For instance, EU’s Markets in Financial Instruments Directive (MiFID II), which is a set of rules so complicated that regulators reportedly spent 30,000 pages and 1.5 million paragraphs just to understand it.
“Regulation is also much more about interpretation, it’s no longer the box ticking exercise it used to be,” Roberts continues. “This means firms must focus on the actual outcomes of the requirements as opposed to just trying to meet them. This means a lack of deep knowledge.”
As an example, when MAP FinTech, the RegTech company focusing on ensuring compliant reporting, created its new tool for complying with MiFID II, the developers needed to both understand the letters of the law and meaning behind them. Understandably, this was both a challenging and time-consuming endeavour.
Even though regulations are half of the way RegTech companies’ category name, some enterprises may faulter due to an overemphasis on the second part. “A common pitfall of today’s RegTech vendors is that the technology doesn’t address regulatory needs,” Roberts suggests. “The vendors are more focused on the tech as opposed to examining the problem they’re trying to solve.”
This can prove particularly problematic as laws and regulations rarely exist in a vacuum but tend to be intimately intertwined. For instance, the General Data Protection Regulation (GDPR) is all about protecting private data whereas the revised Payment Service Directive (PSD2) is all about opening up data. Understandably toeing that line can prove a challenge. To add even more complexity, firms may operate in different jurisdictions and therefore be subjected to several different regulators.
“Therefore, compliance solutions need to be holistic in their approach,” Roberts suggests. “The most popular – and successful – RegTech vendors will be able to provide solutions for regulated firms’ entire compliance needs and not just segments of it.”
He adds, “Unfortunately, critics argue that many RegTech vendors lack a deeper understanding of the regulations due to their focus on the tech aspect of the solution. Therefore, RegTech vendors need to move beyond simple interpretation of these regulations and build a greater focus on outcomes into their solutions.“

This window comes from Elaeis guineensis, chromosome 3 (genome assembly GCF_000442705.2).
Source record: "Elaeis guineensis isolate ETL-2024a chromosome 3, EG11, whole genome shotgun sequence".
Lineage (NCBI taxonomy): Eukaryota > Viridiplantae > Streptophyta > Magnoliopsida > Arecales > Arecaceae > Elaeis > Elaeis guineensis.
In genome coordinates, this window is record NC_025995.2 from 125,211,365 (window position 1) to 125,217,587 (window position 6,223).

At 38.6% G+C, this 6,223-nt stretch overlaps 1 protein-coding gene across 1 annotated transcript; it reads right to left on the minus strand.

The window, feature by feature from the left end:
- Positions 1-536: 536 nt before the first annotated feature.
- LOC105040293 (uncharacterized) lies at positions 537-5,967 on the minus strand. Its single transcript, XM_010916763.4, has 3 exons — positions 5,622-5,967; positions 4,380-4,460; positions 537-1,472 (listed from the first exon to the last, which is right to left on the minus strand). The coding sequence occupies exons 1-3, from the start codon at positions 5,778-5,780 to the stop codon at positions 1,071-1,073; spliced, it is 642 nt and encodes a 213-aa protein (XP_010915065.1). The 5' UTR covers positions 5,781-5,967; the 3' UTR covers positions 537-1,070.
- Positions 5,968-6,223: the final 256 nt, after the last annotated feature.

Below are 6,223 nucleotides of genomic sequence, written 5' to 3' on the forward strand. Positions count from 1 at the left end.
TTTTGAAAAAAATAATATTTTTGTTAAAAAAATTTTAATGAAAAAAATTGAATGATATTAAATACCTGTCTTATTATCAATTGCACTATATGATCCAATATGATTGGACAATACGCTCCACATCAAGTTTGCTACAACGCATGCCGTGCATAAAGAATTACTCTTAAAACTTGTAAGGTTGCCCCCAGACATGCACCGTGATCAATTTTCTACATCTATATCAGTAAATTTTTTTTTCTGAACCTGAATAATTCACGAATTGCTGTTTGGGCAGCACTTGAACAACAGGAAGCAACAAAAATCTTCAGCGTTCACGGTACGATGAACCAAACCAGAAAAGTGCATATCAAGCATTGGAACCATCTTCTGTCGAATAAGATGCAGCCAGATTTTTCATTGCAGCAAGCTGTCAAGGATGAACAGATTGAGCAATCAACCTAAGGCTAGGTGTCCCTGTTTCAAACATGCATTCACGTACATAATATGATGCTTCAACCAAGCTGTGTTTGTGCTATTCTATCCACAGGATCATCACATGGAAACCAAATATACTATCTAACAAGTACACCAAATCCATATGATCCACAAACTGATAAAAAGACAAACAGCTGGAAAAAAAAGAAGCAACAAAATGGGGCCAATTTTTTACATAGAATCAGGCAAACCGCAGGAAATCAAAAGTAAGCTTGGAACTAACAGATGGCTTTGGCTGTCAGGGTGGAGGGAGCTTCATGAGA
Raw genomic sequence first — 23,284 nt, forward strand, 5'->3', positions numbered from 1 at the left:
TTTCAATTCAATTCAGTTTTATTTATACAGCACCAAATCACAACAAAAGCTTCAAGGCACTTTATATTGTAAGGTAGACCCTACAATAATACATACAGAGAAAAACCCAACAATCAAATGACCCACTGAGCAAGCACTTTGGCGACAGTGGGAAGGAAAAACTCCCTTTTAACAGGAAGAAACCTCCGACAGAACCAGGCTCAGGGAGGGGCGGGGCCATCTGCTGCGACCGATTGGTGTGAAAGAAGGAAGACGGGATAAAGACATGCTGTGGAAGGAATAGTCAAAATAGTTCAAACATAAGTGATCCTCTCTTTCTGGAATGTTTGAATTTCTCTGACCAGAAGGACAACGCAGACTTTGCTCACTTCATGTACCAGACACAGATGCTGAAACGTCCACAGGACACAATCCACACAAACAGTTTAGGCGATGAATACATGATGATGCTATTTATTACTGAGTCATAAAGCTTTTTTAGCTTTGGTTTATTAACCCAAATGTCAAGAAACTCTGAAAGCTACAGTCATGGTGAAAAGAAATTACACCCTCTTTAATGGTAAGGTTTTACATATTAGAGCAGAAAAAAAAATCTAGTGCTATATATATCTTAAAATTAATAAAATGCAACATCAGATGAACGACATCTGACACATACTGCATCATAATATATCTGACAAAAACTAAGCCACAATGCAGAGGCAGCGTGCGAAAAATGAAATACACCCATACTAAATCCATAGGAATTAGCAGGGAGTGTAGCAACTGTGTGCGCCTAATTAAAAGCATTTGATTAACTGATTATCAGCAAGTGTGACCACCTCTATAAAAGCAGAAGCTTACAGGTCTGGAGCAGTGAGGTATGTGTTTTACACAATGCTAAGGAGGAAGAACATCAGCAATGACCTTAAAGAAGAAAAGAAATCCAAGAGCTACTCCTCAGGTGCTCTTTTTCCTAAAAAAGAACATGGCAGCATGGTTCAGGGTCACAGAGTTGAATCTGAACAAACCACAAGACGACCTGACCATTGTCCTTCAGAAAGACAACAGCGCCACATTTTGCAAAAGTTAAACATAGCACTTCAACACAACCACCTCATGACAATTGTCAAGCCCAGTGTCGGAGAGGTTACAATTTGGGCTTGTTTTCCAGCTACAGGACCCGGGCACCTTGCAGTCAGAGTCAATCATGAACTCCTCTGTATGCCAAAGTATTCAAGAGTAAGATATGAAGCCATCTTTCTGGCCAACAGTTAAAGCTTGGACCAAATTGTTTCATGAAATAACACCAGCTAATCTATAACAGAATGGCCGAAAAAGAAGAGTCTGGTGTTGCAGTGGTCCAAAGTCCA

Speaking of GDPR, it can also pose a serious headache for businesses operating on social media. “On top of the extensively regulated nature of their primary business activities, financial services firms have to contend with social media platforms which are posing an increasingly significant risk,” explains Roberts. “Not only is this because of the sheer amount and speed of data on these platforms, but also they are primarily used by individuals which therefore has grave connotations for GDPR and financial promotion risks. These social media platforms and how they are used pose an unavoidable regulatory risk for firms which will demand greater compliance resources over time.”
Data can also prove to be a concern in other ways. “The biggest challenge facing the RegTech sector today is getting accurate data, with auditable provenance in a timely way,” says Thomas Russell, founder and managing director of Think Evolve Solve, the RegTech firm providing businesses with actionable data insights. “There is an insatiable demand for data from multiple disparate sources, internal and external, but in a regulated environment the quality and accuracy of that data needs to be validated, controlled and managed. For the most, regulators, investors and other stakeholders have welcomed the use of data tools for reporting, planning and analysis.
“However, we are seeing an increasing demand for organisations across the financial services industry to evidence the validity and control of their data. As the sector continues to build new systems and solutions for clients, it needs to own this challenge and provide clients with the knowledge and tools to prove data quality. That’s how we will deliver on the promise of RegTech.”